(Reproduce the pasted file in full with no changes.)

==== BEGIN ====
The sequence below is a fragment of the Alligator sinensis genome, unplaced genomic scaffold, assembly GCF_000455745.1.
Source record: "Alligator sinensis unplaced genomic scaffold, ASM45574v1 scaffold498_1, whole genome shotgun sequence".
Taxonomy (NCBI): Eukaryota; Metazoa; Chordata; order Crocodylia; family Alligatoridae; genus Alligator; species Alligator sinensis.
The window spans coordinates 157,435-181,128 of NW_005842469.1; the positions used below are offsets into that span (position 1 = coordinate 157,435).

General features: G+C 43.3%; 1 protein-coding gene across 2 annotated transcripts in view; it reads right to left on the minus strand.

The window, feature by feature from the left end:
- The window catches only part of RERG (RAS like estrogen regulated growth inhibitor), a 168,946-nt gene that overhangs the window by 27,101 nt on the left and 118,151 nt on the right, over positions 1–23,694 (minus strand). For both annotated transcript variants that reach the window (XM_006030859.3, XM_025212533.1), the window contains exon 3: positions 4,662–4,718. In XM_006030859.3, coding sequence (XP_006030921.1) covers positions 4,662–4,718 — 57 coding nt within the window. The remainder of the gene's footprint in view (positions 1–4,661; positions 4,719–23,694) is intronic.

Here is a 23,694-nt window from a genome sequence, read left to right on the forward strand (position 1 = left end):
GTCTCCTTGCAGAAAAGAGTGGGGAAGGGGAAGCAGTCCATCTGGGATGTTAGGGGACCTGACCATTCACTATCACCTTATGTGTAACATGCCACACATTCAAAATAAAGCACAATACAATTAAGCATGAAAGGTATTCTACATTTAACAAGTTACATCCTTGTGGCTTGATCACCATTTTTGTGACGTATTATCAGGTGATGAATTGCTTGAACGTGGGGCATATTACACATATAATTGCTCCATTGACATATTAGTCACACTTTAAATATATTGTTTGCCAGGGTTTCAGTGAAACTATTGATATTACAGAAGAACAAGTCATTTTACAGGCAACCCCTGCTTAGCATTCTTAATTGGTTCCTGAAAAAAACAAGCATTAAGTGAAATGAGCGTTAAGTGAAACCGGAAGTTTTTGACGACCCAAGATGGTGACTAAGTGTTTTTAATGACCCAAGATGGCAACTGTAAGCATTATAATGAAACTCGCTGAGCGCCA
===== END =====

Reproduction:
The sequence below is a fragment of the Alligator sinensis genome, unplaced genomic scaffold, assembly GCF_000455745.1.
Source record: "Alligator sinensis unplaced genomic scaffold, ASM45574v1 scaffold498_1, whole genome shotgun sequence".
Taxonomy (NCBI): Eukaryota; Metazoa; Chordata; order Crocodylia; family Alligatoridae; genus Alligator; species Alligator sinensis.
The window spans coordinates 157,435-181,128 of NW_005842469.1; the positions used below are offsets into that span (position 1 = coordinate 157,435).

General features: G+C 43.3%; 1 protein-coding gene across 2 annotated transcripts in view; it reads right to left on the minus strand.

The window, feature by feature from the left end:
- The window catches only part of RERG (RAS like estrogen regulated growth inhibitor), a 168,946-nt gene that overhangs the window by 27,101 nt on the left and 118,151 nt on the right, over positions 1–23,694 (minus strand). For both annotated transcript variants that reach the window (XM_006030859.3, XM_025212533.1), the window contains exon 3: positions 4,662–4,718. In XM_006030859.3, coding sequence (XP_006030921.1) covers positions 4,662–4,718 — 57 coding nt within the window. The remainder of the gene's footprint in view (positions 1–4,661; positions 4,719–23,694) is intronic.

Here is a 23,694-nt window from a genome sequence, read left to right on the forward strand (position 1 = left end):
GTCTCCTTGCAGAAAAGAGTGGGGAAGGGGAAGCAGTCCATCTGGGATGTTAGGGGACCTGACCATTCACTATCACCTTATGTGTAACATGCCACACATTCAAAATAAAGCACAATACAATTAAGCATGAAAGGTATTCTACATTTAACAAGTTACATCCTTGTGGCTTGATCACCATTTTTGTGACGTATTATCAGGTGATGAATTGCTTGAACGTGGGGCATATTACACATATAATTGCTCCATTGACATATTAGTCACACTTTAAATATATTGTTTGCCAGGGTTTCAGTGAAACTATTGATATTACAGAAGAACAAGTCATTTTACAGGCAACCCCTGCTTAGCATTCTTAATTGGTTCCTGAAAAAAACAAGCATTAAGTGAAATGAGCGTTAAGTGAAACCGGAAGTTTTTGACGACCCAAGATGGTGACTAAGTGTTTTTAATGACCCAAGATGGCAACTGTAAGCATTATAATGAAACTCGCTGAGCGCCA